There are many instances where the good doctor’s calling are referenced; for example: ‘… but I had learnt in the thirties to regard ecstatic verbiage as one regards the indications of sepsis in an injured limb.’ (p43) Another instance: ‘… the memory of my last encounter …when I had received her thanks with such meagre grace… had become a chronic abscess on my mind.’ (p84) And: ‘To untaught ears the sound of (the ship’s) engines was always laboured and faulty, like the breathing of a man with pericarditis.’ (p202)

Franziska, the wife of his patient, exerts an uncanny hold on his emotions, ‘a sense of peace which her companionship had brought me.’ (p109)  And ‘If I went back to an existence which seemed narrow and purposeless, the recollection that I had once been trusted with another’s solitude would still illumine and transmute my own.’ (p109) She had ‘the laughter of Vienna, delicately derisive, which breaks like the notes of a clarinet upon a day of mourning.’ (p110) They shared an unspoken bond, pure, decent; perhaps even painful. ‘When you come to the awaited moment, when you have only minutes to recover the loss of wasted years, those past and those to come, the mind will not admit the discipline of language.’ (p196) He was tongue-tied in her presence. ‘All that it means to be alive, and of human status, was in the hand I held, in the small exhausted being who let me hold it. Speechless, I prayed for time to cease, for this moment to be vested with infinity.’ (p196)

He introduced me to a couple of words new to me: an entresol – a mezzanine floor; and ‘He led me now with sciurine confidence along an alley between two concrete walls…’ Sciurine - pertaining to animals like squirrels. His visualisation is good, too: on the waterfront, ‘… where gantries like siege towers strode upon us from the gloom…’ (p174) And ‘in the four or five vessels lying at the quay I saw no light: they looked like the carcasses of ships which had been tethered there and left to die.’ (p188) I know, this is an eerie feeling: one night it was my duty to check our ship which was without crew and without power, treading the metal ladders and decks with a torch.

So many priceless phrases! ‘… as one accustomed to extract essential truth from the husk of circumlocution.’ (p192) That could be transposed for an interviewer of a politician! Another instance: ‘… with his eyes turned away, exhibiting the faint disdainful smile of an upright man refusing to buy indecent photographs.’ (p202)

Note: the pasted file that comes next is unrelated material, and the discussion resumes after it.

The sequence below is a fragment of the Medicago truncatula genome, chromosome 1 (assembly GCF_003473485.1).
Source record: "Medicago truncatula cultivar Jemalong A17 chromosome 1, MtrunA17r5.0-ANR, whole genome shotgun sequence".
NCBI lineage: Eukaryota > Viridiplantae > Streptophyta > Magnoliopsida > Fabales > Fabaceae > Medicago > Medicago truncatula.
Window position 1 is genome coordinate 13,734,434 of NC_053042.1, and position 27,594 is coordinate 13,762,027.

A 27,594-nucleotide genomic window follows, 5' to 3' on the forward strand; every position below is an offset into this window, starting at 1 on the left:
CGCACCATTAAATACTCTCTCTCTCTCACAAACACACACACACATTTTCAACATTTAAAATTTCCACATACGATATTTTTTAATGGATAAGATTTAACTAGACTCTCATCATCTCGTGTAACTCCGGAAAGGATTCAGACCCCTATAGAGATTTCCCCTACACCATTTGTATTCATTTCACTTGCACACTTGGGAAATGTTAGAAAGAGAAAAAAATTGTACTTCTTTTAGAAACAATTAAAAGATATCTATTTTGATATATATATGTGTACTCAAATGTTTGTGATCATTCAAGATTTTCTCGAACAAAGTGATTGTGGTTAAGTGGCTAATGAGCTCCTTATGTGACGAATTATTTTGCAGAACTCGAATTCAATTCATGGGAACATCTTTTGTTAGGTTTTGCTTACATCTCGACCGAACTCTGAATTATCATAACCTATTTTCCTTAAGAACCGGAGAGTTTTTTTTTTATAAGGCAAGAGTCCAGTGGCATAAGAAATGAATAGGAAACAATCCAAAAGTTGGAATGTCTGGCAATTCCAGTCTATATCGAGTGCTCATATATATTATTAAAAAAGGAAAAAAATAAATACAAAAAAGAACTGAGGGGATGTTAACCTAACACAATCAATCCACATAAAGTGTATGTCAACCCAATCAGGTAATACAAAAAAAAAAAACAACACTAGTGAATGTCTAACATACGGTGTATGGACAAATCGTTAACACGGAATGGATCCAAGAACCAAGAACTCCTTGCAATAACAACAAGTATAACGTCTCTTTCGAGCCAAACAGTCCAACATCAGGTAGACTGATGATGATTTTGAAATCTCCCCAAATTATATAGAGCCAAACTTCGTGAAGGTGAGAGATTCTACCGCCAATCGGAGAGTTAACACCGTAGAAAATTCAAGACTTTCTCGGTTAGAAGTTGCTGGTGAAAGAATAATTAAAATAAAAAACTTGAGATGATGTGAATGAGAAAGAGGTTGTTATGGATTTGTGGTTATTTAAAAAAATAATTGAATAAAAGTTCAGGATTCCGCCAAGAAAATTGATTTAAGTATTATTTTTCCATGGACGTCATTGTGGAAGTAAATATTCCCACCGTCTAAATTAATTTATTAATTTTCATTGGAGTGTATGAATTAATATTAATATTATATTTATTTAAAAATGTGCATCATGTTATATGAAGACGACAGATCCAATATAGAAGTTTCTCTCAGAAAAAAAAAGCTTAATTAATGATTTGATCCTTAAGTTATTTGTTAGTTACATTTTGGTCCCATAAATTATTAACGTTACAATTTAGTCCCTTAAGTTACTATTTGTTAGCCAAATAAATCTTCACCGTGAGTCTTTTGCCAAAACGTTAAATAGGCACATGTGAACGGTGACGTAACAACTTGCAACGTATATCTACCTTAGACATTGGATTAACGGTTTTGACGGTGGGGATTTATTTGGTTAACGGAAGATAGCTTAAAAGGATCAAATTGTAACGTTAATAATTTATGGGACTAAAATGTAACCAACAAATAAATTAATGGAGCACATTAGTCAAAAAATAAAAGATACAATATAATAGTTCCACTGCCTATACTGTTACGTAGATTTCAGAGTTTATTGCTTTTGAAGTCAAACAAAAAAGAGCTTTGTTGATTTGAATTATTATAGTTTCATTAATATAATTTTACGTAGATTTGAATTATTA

Having been aboard a ship in very rough seas (bordering on a typhoon), I can vouch for his observation: ‘…while the floor lazily tiled from side to side, sometimes with an extra screwing motion, and now and then drove up against my feet as if a charge of cordite had been fired beneath it.’ (p203) As a landlubber, he would refer to the deck as the floor.

The title of the book refers to a terrible event that took place during the war on that date. Suffice it to say that this involves war crimes and Yugoslav partisans. It is about unrequited love, loyalty, guilt, and redemption. And it doesn’t end well.

If you can find a copy, recommended. I also found his A Child Possessed (1964) very moving. It won the W.H. Smith literary award in 1966.

Ray Coryton Hutchinson published 17 novels; he died in 1975, aged 68.

Wednesday, 7 June 2017

Surprise, surprise...

A big thank you to author Nancy Jardine for inviting me on to her blog today for her regular feature Summer Surprise.

Nancy is the author of the Celtic Fervour series of historical novels, which I heartily recommend:

She also writes romantic mysteries and time-travel adventures.

Thursday, 1 June 2017

Time passes!


Sorry, I haven't been blogging for a couple of weeks. It didn't seem that long ago, really. But time has a nasty habit of speeding by, more notable as one gets older; and nobody gets younger, do they?

I've been busy writing my third Cash Laramie western. It is now finished. I'm just going through the excision of word-repetition, self-edit and polishing stage before a final read-through. Hoping it meets with the publisher's approval.

Normal blogging will resume soon, I hope.

Best wishes!